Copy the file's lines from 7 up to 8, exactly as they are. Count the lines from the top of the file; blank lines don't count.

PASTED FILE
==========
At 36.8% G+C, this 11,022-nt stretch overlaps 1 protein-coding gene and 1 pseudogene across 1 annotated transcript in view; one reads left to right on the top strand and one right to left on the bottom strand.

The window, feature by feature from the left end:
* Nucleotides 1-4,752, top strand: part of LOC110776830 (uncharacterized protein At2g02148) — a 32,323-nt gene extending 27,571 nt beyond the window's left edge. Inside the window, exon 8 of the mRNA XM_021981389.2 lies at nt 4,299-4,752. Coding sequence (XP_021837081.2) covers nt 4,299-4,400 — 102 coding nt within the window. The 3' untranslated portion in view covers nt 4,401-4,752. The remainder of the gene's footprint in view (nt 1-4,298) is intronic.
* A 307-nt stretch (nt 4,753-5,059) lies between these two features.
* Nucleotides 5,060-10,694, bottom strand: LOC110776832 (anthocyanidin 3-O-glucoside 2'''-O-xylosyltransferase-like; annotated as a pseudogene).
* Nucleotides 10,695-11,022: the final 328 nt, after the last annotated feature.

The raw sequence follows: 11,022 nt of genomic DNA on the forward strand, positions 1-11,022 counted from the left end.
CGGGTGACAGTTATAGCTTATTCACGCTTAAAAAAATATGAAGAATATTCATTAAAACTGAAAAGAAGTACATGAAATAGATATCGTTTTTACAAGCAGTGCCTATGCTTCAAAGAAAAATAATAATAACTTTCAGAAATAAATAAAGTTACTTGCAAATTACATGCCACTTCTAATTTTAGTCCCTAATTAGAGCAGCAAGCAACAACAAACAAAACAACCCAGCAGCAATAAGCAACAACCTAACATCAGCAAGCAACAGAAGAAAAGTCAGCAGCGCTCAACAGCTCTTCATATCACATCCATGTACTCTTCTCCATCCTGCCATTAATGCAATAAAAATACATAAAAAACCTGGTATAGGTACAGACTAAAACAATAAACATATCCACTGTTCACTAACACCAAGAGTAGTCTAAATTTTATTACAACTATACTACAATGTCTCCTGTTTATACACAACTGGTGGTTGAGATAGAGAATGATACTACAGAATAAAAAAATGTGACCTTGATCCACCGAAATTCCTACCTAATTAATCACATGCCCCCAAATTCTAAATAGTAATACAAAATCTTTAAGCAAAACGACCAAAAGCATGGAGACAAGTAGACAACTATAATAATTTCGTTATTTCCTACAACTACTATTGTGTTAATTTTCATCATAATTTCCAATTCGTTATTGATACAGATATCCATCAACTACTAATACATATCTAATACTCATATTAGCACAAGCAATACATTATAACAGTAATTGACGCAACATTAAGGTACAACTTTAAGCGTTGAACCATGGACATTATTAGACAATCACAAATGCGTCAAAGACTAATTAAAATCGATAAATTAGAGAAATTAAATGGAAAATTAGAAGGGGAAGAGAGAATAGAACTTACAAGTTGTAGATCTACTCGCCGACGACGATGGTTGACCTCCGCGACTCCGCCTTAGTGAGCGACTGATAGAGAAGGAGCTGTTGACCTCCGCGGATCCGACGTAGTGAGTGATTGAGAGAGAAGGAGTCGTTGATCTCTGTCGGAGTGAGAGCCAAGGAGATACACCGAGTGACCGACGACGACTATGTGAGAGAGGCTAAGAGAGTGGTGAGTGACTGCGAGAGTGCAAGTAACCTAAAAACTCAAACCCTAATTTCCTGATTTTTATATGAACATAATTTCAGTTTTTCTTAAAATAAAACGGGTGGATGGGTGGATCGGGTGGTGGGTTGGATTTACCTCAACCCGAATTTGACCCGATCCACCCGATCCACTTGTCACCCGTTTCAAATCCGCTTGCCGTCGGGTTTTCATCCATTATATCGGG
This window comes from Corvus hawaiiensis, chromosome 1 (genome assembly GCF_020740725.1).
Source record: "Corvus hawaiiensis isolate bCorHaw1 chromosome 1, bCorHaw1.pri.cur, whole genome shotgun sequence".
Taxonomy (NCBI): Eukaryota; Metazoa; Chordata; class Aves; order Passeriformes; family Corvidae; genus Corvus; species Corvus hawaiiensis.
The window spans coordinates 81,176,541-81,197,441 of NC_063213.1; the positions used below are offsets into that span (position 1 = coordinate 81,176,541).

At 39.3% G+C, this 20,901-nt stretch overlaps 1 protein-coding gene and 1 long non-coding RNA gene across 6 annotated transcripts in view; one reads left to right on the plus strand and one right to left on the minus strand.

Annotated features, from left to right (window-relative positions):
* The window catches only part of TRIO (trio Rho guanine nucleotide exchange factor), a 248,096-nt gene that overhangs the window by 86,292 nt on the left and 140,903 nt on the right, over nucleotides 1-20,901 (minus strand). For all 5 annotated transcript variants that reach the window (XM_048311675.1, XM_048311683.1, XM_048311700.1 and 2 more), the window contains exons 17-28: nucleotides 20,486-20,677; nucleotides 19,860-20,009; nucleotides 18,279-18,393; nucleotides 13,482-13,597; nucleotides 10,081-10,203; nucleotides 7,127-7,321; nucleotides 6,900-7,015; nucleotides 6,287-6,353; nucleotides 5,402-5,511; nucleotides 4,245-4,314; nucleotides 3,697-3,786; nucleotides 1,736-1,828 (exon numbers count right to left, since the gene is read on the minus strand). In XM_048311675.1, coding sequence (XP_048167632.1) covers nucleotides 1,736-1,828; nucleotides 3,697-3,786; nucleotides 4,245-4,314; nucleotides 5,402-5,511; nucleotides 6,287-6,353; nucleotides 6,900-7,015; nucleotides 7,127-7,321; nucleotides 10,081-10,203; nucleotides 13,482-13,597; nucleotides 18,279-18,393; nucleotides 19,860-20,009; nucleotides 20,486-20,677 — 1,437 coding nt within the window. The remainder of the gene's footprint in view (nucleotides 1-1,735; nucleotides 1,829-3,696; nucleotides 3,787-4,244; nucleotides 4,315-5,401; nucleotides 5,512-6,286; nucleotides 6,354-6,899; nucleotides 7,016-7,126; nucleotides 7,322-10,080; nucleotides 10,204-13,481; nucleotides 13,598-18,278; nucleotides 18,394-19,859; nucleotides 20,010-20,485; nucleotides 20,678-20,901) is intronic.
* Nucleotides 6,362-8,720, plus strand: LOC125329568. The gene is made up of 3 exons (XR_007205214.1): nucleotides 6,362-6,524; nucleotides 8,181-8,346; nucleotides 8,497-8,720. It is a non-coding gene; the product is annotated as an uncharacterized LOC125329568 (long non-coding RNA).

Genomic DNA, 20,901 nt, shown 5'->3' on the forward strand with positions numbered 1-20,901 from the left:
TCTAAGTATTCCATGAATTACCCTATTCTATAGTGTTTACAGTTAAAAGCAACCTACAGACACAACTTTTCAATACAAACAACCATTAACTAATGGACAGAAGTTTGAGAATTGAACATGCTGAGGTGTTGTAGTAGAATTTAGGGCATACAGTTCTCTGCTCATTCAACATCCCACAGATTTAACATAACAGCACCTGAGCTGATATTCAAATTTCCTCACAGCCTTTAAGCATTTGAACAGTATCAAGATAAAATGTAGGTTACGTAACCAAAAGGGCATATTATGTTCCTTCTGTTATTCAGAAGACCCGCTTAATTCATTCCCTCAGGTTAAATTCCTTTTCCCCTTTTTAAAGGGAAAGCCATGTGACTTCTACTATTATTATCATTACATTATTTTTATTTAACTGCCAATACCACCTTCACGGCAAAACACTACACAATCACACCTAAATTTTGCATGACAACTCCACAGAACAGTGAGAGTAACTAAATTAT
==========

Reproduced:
The raw sequence follows: 11,022 nt of genomic DNA on the forward strand, positions 1-11,022 counted from the left end.
CGGGTGACAGTTATAGCTTATTCACGCTTAAAAAAATATGAAGAATATTCATTAAAACTGAAAAGAAGTACATGAAATAGATATCGTTTTTACAAGCAGTGCCTATGCTTCAAAGAAAAATAATAATAACTTTCAGAAATAAATAAAGTTACTTGCAAATTACATGCCACTTCTAATTTTAGTCCCTAATTAGAGCAGCAAGCAACAACAAACAAAACAACCCAGCAGCAATAAGCAACAACCTAACATCAGCAAGCAACAGAAGAAAAGTCAGCAGCGCTCAACAGCTCTTCATATCACATCCATGTACTCTTCTCCATCCTGCCATTAATGCAATAAAAATACATAAAAAACCTGGTATAGGTACAGACTAAAACAATAAACATATCCACTGTTCACTAACACCAAGAGTAGTCTAAATTTTATTACAACTATACTACAATGTCTCCTGTTTATACACAACTGGTGGTTGAGATAGAGAATGATACTACAGAATAAAAAAATGTGACCTTGATCCACCGAAATTCCTACCTAATTAATCACATGCCCCCAAATTCTAAATAGTAATACAAAATCTTTAAGCAAAACGACCAAAAGCATGGAGACAAGTAGACAACTATAATAATTTCGTTATTTCCTACAACTACTATTGTGTTAATTTTCATCATAATTTCCAATTCGTTATTGATACAGATATCCATCAACTACTAATACATATCTAATACTCATATTAGCACAAGCAATACATTATAACAGTAATTGACGCAACATTAAGGTACAACTTTAAGCGTTGAACCATGGACATTATTAGACAATCACAAATGCGTCAAAGACTAATTAAAATCGATAAATTAGAGAAATTAAATGGAAAATTAGAAGGGGAAGAGAGAATAGAACTTACAAGTTGTAGATCTACTCGCCGACGACGATGGTTGACCTCCGCGACTCCGCCTTAGTGAGCGACTGATAGAGAAGGAGCTGTTGACCTCCGCGGATCCGACGTAGTGAGTGATTGAGAGAGAAGGAGTCGTTGATCTCTGTCGGAGTGAGAGCCAAGGAGATACACCGAGTGACCGACGACGACTATGTGAGAGAGGCTAAGAGAGTGGTGAGTGACTGCGAGAGTGCAAGTAACCTAAAAACTCAAACCCTAATTTCCTGATTTTTATATGAACATAATTTCAGTTTTTCTTAAAATAAAACGGGTGGATGGGTGGATCGGGTGGTGGGTTGGATTTACCTCAACCCGAATTTGACCCGATCCACCCGATCCACTTGTCACCCGTTTCAAATCCGCTTGCCGTCGGGTTTTCATCCATTATATCGGG